Thursday, 16 March 2017

Opening Pages

An author plans and plots a novel, then writes page one of the text. We read page one of the published work, then read the rest of the novel. Thus, our starting point is not the author's. After reading page one, we gradually learn the details of a plot that he had planned before writing page one.

Robert Heinlein's Double Star (New York, 1957) begins:

"If a man walks in dressed like a hick and acting as if he owned the place, he's a spaceman." (p. 5)

On the opening page of Poul Anderson's World Without Stars (New York, 1966), Chapter II, we read:

"...starports are necessary." (p. 7)

(Chapter I is a short introduction from an alien viewpoint.)

Years ago, both of these opening passages would have got my attention because both established that here was a society with regular space travel. But what kind of society and what kind of space travel? They are completely different. Still on p. 5, Heinlein's first person narrator spends his "...last half-Imperial...," buying a drink for the spaceman. So the unit of currency is not the dollar or the pound sterling but the Imperial. Indeed, we will learn that there is an Emperor, also that the space travel is merely interplanetary.

Anderson's p. 7 tells us that:

there are extrasolar colonies;
there are "multisense tapes";
the original colonists of a planet are still alive centuries later;
theoretically, every point in space is as close as any other;
travel is possible not only between the inner and outer parts of a spiral arm but even to "...really remote galaxies."

This is a very different civilization and a completely different order of magnitude of space travel.


Sean M. Brooks said...

Kaor, Paul!

I agree that Heinlein's juvenile SF novels are among his best works. But he also wrote good SF meant for adults as well, such as DOUBLE STAR. That book was written before STRANGER IN A STRANGE LAND, which is when I date RAH's calamitous decline as a writer. DOUBLE STAR is one of the many books I should reread.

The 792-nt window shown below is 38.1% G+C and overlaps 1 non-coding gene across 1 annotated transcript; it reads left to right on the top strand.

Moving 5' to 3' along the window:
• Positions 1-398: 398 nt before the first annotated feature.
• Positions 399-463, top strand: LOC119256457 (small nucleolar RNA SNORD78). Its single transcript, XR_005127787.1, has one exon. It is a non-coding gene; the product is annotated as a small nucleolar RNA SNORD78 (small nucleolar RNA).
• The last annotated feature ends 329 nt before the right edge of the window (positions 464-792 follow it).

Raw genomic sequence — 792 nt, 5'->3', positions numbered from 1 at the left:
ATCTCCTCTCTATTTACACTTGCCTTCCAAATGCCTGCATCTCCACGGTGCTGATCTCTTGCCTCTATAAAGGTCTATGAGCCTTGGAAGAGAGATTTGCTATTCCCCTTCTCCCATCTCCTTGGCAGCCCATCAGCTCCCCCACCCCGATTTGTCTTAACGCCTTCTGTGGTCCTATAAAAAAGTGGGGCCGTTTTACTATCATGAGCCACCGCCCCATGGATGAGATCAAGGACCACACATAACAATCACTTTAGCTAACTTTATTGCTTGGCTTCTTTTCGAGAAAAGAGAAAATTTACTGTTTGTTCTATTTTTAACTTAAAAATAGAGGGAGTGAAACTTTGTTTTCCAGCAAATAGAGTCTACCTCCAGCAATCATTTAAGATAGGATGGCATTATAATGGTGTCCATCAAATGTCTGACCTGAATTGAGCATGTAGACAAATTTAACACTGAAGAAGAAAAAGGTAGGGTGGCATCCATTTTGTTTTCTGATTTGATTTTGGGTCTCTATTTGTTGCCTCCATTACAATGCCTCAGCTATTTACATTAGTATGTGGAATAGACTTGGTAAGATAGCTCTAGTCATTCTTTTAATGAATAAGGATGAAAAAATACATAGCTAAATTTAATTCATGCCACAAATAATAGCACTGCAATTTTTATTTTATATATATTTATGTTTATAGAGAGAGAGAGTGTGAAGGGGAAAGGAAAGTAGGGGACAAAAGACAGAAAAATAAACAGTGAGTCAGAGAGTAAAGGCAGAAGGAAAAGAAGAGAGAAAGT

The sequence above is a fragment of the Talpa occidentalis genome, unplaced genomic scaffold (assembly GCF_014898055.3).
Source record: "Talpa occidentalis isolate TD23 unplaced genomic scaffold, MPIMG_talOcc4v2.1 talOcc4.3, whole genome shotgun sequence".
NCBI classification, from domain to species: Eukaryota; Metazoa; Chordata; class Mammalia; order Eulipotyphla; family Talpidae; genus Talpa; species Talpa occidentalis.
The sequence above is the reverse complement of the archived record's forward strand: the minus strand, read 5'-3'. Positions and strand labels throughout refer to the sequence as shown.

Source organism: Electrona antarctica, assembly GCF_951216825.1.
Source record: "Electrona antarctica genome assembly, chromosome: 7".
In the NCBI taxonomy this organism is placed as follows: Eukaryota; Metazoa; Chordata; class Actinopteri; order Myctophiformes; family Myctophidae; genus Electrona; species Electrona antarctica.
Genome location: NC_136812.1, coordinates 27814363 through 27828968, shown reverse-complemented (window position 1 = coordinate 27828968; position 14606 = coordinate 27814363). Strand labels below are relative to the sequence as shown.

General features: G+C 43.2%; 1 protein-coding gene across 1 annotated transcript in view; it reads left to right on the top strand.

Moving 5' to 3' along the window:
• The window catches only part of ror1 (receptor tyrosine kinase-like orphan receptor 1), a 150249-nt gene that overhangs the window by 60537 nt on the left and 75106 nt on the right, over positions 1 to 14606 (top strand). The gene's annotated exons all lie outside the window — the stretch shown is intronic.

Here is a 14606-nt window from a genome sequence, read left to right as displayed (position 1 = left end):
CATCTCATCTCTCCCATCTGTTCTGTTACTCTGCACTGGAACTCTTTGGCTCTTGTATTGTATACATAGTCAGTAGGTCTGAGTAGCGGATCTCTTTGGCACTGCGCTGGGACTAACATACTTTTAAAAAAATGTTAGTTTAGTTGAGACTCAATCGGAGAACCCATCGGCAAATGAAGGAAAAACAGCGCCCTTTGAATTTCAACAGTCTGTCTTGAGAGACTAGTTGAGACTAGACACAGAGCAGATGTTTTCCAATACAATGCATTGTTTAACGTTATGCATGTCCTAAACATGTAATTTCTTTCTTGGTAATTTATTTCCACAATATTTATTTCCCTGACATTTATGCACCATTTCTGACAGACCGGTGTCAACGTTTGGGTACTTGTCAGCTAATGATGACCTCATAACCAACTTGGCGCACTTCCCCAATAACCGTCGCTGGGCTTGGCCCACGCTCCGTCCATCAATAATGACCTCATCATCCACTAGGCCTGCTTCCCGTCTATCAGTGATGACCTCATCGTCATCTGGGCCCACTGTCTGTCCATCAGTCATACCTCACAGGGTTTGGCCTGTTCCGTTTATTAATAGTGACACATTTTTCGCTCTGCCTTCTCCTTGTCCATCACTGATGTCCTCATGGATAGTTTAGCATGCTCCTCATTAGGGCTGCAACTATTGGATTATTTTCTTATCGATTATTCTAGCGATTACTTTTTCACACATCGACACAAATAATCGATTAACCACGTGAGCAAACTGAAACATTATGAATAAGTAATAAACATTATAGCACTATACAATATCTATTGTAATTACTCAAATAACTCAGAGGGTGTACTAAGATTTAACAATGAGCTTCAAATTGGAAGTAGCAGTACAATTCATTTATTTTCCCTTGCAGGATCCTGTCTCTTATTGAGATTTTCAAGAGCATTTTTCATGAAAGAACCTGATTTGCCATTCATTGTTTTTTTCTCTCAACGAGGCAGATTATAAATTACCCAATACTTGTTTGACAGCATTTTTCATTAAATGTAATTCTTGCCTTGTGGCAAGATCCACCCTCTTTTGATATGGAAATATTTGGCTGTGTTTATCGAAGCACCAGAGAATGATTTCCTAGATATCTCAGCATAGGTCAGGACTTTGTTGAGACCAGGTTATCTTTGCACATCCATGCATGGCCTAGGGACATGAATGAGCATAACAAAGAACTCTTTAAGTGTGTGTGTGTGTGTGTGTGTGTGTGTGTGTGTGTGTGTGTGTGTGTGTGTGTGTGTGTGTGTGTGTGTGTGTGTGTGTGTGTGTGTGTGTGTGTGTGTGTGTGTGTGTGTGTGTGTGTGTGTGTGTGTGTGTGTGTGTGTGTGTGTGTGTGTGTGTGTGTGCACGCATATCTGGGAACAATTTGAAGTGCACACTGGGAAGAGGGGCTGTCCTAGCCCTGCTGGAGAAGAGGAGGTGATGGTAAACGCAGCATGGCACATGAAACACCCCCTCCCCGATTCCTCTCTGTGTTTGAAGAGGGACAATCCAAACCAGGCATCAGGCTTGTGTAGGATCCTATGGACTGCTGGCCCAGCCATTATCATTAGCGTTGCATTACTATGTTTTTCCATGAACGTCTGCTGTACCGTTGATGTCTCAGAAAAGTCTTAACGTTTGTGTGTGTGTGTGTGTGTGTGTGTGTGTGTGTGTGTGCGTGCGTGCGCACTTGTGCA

I'm currently reading THE GOSPEL OF JESUS: THE PASTORAL RELEVANCE OF THE SYNOPTIC PROBLEM, by William R. Farmer. The author is an advocate of the view that Matthew was written first, and that Luke used Matthew as a primary source. And that Mark used both Matthew and Luke. Farmer discusses as well the theological implications he thinks follows from either the Neo-Griesbachian/Two Gospel hypothesis or the still dominant Q/Mark theory.


Paul Shackley said...

I buy into the primacy of Mark merely because most, very knowledgeable, scholars do. For what it's worth, Matthew and Luke read to me like alternative expansions of Mark. But I am a philosopher, not a theologian!

Everyone else,
Sean and I have just demonstrated that this blog can be used to discuss any issue. And it is all relevant. Anderson addresses the history of Christianity along with everything else.

Sean M. Brooks said...

Kaor, Paul!

But there are many equally learned scholars who don't agree with the Q/Mark (also called the Two Source theory) hypothesis. Such as Abbot John Chapman, OSB, B.C. Butler, Dom Bernard Orchard, William R. Farmer, etc. Their arguments, as summarized by David Laird Dungan in his A HISTORY OF THE SYNOPTIC PROBLEM, destroyed the Q/Mark theory for me. Which in turn eventually led me to getting a copy of Farmer's THE GOSPEL OF JESUS.

There are many cogent arguments against the Q/Mark theory, but I'll limit myself to a few points many writers seem to overlook. First, why should I take seriously a theory which depends so much on a HYPOTHETICAL source called "Q"? Why hasn't ANY evidence ever been found of this crucial document actually existing? No manuscripts or even fragments of Q has ever been found. A theory depending so much on a HYPOTHETICAL document seems very weak!

Second, have ANY pro Q/Markan priority writers ever come to grips with the actual, PHYSICAL evidence of the Oxford/Bibliotheque Nationale Fragments of Matthew? These were fragments of Matthew's gospel found in Egypt WITH legal documents dated to the twelfth year of Nero's reign (AD 65/66). Iow, BEFORE AD 70 or 80, the years proposed for when Matthew was written by pro Q writers. Assuming about ten years for Matthew to reach Egypt from where it was believed to have been written, Suyrian Antioch, that means Matthew may have been written as early as AD 55. Again, that destroys the Q theory.

Thanks for the nice mention of me in your second paragraph. Yes, Poul Anderson took religion, including Christianity, seriously. And alert readers will see comments touching on Christian history in his works.


Sean M. Brooks said...

Kaor, Paul!

And the unit of currency in Poul Anderson's Terran Empire stores is the "credit" (with some of the other planes in the Empire being authorized to have their own, local currencies). Plus, in Niven/Pournelle's THE MOTE IN GOD'S EYE and THE GRIPPING HAND, the Empire of Man uses the "crown" as the standard currency unit.